Females make up half of the world’s population and many of all ages tell us they love building with LEGO. Yet why is it so rare that they are featured on The Brothers Brick? It’s not like we’re putting blinders on to their work, we purposefully seek out anyone building cool things with LEGO and yet the lady builder is somewhat of a rarity, even among our own staff. Rarer still is the lady builder who has designed spaceships. We see plenty of guys build spaceships, a casual perusal through our articles will confirm that, and some build with a single-minded devotion, like this dude here. Usually a spaceship builder’s write-up highlights payload capacity, armament, weaponry, and thrust and we follow suit with our articles; they build them, we write about them, the world spins and life goes on. But when someone like Malin Kylinger builds a spaceship we sit up and take notice. The reasons go far beyond the usual nice parts usage and visually pleasing aesthetics.
Don’t get me wrong, this piece is chock full of pleasing visual aesthetics and nice parts usage. I like the butterfly-shaped wings of the ship. I suppose I could do the usual thing and go on about this neat part or that cool piece, hit send and call it a day. But I want to state how refreshing it was to read the write-up and instead of reading about payload capacity, armament and whatnot, I was treated to a story about the interpersonal relationships between the crew members on board and the mission of the IEV Sunshine, which is to explore new planets and collect plants that can be used for medicine. Vi is the captain, her husband Yor is the ship’s mechanic, there are also two scientists on board as well as a robot named Gjor and the pilot named Tor who, according to the story, is having a birthday and all hands are prepping to celebrate .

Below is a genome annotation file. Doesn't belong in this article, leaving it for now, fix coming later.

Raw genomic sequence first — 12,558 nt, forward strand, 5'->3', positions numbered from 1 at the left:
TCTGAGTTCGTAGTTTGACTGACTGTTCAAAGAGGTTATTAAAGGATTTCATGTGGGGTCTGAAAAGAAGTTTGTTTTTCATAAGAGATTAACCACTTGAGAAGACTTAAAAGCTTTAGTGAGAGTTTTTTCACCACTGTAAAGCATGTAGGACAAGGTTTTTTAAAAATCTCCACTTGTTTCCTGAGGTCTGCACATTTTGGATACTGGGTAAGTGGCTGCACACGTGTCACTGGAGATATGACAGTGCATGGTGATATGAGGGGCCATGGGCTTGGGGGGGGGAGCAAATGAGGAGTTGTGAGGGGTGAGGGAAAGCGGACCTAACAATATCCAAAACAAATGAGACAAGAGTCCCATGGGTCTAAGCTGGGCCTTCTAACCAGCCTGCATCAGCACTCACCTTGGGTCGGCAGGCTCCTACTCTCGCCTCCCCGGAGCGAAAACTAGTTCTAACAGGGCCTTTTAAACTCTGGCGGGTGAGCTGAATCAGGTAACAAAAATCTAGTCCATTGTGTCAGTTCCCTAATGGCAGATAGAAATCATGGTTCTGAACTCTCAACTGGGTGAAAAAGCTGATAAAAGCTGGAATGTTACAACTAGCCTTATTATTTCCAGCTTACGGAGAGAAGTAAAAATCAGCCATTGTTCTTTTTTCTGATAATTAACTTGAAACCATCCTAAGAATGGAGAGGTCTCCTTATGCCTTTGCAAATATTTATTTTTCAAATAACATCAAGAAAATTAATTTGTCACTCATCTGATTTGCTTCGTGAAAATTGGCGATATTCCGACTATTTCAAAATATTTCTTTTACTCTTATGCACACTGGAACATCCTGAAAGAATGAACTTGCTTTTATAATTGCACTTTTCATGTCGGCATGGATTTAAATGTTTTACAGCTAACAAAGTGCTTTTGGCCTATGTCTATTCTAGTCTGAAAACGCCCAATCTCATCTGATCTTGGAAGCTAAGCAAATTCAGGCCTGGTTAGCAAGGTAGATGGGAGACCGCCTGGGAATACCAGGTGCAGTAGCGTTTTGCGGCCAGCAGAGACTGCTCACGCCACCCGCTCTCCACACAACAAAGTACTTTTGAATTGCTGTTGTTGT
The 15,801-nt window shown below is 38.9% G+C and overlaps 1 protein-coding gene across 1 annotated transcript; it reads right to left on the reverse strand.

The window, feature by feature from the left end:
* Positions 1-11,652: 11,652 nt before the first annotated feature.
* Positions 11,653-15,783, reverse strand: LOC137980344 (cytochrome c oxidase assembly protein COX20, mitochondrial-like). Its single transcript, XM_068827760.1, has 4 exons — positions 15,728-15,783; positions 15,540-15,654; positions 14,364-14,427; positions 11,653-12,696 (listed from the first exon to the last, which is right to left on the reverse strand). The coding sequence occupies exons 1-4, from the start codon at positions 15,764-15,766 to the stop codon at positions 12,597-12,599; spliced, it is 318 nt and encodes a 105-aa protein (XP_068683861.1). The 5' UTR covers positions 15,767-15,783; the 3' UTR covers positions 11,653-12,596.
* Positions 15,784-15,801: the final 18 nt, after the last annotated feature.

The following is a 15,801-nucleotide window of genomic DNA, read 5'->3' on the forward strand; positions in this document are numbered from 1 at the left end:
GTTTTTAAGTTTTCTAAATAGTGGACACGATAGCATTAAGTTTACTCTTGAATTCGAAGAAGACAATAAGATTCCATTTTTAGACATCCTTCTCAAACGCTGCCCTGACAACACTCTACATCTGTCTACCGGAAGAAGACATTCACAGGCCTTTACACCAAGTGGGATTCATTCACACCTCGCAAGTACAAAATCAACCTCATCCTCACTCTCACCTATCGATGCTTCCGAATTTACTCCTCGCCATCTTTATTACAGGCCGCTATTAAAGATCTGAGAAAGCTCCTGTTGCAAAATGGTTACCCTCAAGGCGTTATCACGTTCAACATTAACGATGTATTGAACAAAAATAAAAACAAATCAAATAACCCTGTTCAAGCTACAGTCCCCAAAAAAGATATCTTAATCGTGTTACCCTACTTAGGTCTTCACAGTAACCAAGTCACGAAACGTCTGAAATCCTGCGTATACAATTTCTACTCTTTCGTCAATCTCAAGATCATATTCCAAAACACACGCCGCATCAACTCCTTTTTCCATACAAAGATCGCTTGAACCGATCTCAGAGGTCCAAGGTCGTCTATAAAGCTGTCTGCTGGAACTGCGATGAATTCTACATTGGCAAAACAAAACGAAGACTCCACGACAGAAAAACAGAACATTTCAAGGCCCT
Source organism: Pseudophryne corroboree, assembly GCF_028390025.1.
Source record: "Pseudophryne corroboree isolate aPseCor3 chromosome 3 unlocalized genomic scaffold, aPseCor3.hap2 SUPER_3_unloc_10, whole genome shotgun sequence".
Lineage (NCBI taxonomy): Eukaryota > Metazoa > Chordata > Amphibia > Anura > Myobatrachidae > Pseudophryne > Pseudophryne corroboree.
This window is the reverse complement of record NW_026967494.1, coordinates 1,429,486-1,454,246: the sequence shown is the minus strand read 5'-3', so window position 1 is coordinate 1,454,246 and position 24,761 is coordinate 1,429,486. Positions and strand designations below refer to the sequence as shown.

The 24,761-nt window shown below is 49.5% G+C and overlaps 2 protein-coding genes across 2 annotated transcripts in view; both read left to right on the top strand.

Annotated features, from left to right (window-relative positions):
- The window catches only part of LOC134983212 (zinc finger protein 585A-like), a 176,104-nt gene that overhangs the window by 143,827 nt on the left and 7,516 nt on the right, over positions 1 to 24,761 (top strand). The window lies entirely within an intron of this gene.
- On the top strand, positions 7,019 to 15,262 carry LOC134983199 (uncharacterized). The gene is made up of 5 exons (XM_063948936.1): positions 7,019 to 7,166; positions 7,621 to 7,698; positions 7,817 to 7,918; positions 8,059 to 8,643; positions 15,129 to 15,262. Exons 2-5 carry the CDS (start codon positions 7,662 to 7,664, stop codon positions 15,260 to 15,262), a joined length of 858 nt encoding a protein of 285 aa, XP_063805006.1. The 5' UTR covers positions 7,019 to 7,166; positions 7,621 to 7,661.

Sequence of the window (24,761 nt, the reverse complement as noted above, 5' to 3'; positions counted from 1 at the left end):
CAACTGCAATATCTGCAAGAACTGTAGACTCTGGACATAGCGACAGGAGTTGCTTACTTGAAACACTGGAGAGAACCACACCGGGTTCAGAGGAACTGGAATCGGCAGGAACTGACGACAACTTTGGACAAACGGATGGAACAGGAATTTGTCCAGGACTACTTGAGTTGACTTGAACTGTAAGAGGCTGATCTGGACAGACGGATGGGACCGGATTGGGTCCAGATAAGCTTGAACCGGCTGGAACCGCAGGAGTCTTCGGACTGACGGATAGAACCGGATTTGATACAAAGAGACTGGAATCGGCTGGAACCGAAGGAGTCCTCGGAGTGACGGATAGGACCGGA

The main photo reveals just a glimpse of the terrain, however this shot without the spaceship better showcases the rich diversity of the flora and fauna this planet has to offer. The car wash bristles make for excellent alien plant lifeforms.
An interior shot shows that the ship lacks the sterile, militaristic feel that can be expected from spaceships and instead is appointed with all the niceties of home: colorful bedspreads, pillows, tea kettles, fruits, vegetables, even a fresh baked pretzel and croissant. Given the ship’s mission, it would be expected that some of the aforementioned plant life would make it into the interior of this ship, like in a lab, but many have been employed as houseplants, bringing nature and fresh color within the ship.
With family and friends happily exploring uncharted planets in such a harmonious environment, this seems like just the kind of workplace I’d want to be a part of. I can do some science-y stuff but my skill set also includes art, writing, cracking jokes and being an all-around goofball. If your space mission has room for such a person, then I will submit my resume right away!